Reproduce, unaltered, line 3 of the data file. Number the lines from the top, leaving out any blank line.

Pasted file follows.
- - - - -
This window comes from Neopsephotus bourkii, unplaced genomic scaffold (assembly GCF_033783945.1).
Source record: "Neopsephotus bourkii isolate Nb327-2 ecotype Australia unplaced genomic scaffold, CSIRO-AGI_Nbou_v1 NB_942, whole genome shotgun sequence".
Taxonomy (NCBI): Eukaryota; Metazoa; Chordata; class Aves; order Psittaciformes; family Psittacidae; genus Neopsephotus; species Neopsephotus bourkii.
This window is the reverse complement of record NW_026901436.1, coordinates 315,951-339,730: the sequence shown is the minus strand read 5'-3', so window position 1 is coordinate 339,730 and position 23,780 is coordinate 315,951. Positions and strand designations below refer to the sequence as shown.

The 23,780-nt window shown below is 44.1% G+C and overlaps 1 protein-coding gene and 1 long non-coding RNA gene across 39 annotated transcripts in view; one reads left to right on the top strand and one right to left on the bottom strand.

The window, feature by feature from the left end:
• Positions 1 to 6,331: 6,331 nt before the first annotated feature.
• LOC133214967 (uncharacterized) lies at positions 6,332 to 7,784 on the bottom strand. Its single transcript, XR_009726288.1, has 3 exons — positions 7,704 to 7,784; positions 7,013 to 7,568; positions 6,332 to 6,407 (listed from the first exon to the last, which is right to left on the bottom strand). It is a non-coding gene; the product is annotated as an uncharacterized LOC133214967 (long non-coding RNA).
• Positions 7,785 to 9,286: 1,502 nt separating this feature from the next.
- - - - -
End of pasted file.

Taxonomy (NCBI): Eukaryota; Metazoa; Chordata; class Aves; order Psittaciformes; family Psittacidae; genus Neopsephotus; species Neopsephotus bourkii.